Vietnam provided with support to deal with hypertension and diabetes

Tuesday, 2018-07-17 17:36:49
 Font Size:     |        Print

A local in Hoa Long commune, Bac Ninh city has her blood pressure checked at the commune health station. (Photo:
 Font Size:     |  

NDO - Commune health stations in 11 localities across Vietnam will be provided with support to enhance their capacity in coping with hypertension and diabetes under a new project launched in Hanoi on July 17.

With technical and financial support from the Resolve to Save Lives Foundation, the Ministry of Health (MoH) of Vietnam and the World Health Organisation (WHO) started the project to promote the management of hypertension and diabetes at commune health stations and provide communication on reducing salt intake. The Resolve to Save Lives Foundation will provide initial support to 11 provinces and cities to improve the capacity of their commune health stations in managing the two diseases.

Dr. Truong Dinh Bac, Deputy Head of the MoH’s Department of Preventive Medicine, said that it is estimated that Vietnam has 12 million hypertension patients, but only 43% have been diagnosed and just 14% of them receive treatment, while 56.9% have not been detected. With diabetes, Vietnam has more than 3 million cases, of which 31% have been detected and 29% are undergoing treatment, while the remaining 68.9% are undetected.

One of the main causes is the lack of preventive services, as well as the detection and management of non-communicable diseases at the commune level. Non-communicable diseases are mainly diagnosed and treated at the higher level. Only 12% of communes have managed hypertension, while almost do not manage diabetes. There is also a lack of mechanisms and policies on finance and health insurance to support the management of non-communicable disease at commune health stations, combined with limited capacity of health workers at the grassroots level.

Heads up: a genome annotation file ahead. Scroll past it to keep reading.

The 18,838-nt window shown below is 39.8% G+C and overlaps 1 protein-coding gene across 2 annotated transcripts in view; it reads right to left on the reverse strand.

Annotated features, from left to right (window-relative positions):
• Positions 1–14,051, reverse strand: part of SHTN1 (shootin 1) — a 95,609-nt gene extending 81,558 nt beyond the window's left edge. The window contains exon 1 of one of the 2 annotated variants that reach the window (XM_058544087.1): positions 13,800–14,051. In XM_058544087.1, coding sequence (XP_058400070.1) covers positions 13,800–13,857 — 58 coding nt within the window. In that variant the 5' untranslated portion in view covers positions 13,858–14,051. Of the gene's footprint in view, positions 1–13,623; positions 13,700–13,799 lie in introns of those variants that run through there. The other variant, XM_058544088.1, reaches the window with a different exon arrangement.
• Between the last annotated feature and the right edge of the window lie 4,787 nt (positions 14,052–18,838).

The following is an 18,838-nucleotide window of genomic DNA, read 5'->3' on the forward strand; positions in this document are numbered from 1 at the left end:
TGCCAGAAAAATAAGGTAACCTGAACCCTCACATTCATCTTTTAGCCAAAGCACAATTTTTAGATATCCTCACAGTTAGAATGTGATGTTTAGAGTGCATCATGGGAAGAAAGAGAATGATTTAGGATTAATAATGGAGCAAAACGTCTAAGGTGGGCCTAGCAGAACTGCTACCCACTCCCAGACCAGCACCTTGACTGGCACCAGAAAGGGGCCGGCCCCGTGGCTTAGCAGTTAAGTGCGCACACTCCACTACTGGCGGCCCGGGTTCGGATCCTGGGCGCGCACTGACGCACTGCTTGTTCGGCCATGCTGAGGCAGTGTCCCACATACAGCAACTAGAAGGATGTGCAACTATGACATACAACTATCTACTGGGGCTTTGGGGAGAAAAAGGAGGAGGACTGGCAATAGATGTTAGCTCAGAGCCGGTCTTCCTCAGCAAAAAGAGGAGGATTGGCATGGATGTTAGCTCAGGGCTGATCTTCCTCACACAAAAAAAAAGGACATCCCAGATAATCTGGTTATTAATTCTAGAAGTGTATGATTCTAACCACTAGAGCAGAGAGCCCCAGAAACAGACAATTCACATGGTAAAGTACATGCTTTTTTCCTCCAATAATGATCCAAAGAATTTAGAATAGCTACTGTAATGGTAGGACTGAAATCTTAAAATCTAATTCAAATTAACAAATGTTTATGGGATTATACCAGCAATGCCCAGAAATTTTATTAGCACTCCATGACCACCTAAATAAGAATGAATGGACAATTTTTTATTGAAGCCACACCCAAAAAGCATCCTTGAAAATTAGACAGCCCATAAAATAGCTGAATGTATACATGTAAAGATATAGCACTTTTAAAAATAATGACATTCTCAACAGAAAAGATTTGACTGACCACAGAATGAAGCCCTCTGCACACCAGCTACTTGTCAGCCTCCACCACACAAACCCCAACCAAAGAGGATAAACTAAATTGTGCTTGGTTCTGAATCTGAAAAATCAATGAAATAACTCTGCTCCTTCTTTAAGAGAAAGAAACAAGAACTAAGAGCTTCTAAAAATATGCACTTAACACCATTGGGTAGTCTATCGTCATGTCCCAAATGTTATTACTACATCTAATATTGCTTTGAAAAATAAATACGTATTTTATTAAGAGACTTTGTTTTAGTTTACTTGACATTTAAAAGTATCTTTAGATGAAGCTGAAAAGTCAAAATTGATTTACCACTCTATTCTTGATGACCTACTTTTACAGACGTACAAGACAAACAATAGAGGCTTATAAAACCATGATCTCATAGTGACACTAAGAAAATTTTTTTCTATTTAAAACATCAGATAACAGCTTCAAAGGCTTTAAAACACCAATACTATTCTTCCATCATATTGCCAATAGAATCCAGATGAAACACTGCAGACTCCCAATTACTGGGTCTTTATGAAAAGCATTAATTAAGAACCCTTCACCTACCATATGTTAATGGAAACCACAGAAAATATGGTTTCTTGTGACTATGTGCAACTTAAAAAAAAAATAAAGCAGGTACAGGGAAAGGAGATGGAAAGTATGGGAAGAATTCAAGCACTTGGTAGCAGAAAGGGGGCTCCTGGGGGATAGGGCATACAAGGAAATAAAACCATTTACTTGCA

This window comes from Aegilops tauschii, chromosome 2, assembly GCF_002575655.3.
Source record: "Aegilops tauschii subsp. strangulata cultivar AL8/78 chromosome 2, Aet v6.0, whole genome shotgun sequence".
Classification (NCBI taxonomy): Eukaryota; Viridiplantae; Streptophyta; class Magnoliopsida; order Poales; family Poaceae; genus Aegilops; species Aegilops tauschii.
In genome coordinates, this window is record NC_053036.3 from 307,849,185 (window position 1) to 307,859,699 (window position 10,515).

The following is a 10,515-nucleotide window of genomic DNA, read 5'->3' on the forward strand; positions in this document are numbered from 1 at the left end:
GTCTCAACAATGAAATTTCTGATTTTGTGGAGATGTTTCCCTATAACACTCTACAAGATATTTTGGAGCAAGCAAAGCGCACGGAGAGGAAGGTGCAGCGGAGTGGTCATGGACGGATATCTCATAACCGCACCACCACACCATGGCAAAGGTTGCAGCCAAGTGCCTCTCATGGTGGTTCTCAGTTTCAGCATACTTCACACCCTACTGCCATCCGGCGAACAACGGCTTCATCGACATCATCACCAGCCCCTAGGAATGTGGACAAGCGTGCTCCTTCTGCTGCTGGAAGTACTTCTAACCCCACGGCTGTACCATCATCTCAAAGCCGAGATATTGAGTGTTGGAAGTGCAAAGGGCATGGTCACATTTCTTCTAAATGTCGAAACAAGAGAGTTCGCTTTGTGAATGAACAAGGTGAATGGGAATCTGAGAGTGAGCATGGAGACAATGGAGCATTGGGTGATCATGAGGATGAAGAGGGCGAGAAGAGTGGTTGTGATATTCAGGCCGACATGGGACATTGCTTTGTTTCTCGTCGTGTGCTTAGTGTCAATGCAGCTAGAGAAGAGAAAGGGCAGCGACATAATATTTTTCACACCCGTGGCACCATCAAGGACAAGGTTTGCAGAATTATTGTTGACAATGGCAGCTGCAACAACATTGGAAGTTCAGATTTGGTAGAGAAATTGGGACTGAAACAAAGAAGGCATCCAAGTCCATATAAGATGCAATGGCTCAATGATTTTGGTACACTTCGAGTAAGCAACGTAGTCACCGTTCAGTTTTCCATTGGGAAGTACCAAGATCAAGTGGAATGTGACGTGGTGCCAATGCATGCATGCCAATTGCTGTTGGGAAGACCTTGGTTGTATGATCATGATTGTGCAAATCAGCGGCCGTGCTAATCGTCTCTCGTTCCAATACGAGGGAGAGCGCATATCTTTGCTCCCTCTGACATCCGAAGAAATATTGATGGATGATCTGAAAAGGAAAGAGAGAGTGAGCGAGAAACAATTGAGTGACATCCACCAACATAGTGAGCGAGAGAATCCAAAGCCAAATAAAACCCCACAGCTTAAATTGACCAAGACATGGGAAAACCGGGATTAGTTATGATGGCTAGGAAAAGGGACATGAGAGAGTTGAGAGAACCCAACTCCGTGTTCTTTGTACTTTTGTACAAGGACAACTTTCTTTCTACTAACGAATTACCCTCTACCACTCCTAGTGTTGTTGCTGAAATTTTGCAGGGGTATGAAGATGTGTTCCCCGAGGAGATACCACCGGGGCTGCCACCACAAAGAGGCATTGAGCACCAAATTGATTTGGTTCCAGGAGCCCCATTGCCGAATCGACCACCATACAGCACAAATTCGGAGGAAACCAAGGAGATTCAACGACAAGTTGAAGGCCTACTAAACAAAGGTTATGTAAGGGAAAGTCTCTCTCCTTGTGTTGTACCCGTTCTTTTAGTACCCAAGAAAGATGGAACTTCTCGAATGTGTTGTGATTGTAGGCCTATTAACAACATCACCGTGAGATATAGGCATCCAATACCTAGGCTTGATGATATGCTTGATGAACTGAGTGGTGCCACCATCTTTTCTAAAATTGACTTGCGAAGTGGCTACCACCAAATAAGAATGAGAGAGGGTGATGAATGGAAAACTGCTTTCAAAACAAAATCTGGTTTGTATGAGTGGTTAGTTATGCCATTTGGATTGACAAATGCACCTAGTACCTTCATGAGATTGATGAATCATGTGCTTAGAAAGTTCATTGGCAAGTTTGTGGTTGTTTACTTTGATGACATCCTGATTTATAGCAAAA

Dr. Kidong Park, WHO Representative in Vietnam, said that hypertension and diabetes are two important causes of cardiovascular disease, which is the leading cause of one third of all deaths in Vietnam each year. High salt consumption is a very important risk factor for hypertension, he added, saying that the average consumption of salt among Vietnamese people is 9.4g, almost double the recommended level of the WHO (below 5g/person/day).

Dr. Kidong Park, WHO Representative in Vietnam, speaks at the event. (Photo: NDO)

There is a huge treatment gap for hypertension and diabetes in Vietnam, as related services are almost unavailable at commune health stations, said Dr. Kidong Park.

Under the new project, the WHO and Resolve to Save Lives will support 11 localities with activities in capacity building and strengthening the implementation of hypertension and diabetes management in commune health stations, in combination with community-based salt reduction interventions. The project will be expanded to support ten more localities in the near future.

In order to reduce salt intake, Dr. Kidong Park said the WHO will assist Vietnamese partners to develop maximum salt recommendations in a number of prepared foods and conduct a media campaign on reducing salt intake to raise public awareness.

The preventive medicine sector has set a target to strengthen prevention, management and treatment of several non-communicable diseases at commune health stations, with immediate priority for the management of hypertension and diabetes. Accordingly, in 2018, 100% of clinics will be trained to manage hypertension and diabetes treatment. By 2019, at least 70% of clinics will manage hypertension treatment and 40% in diabetes management. By 2020, at least 40% of adults aged 40 and older will be given blood pressure monitors and diabetes risk assessments.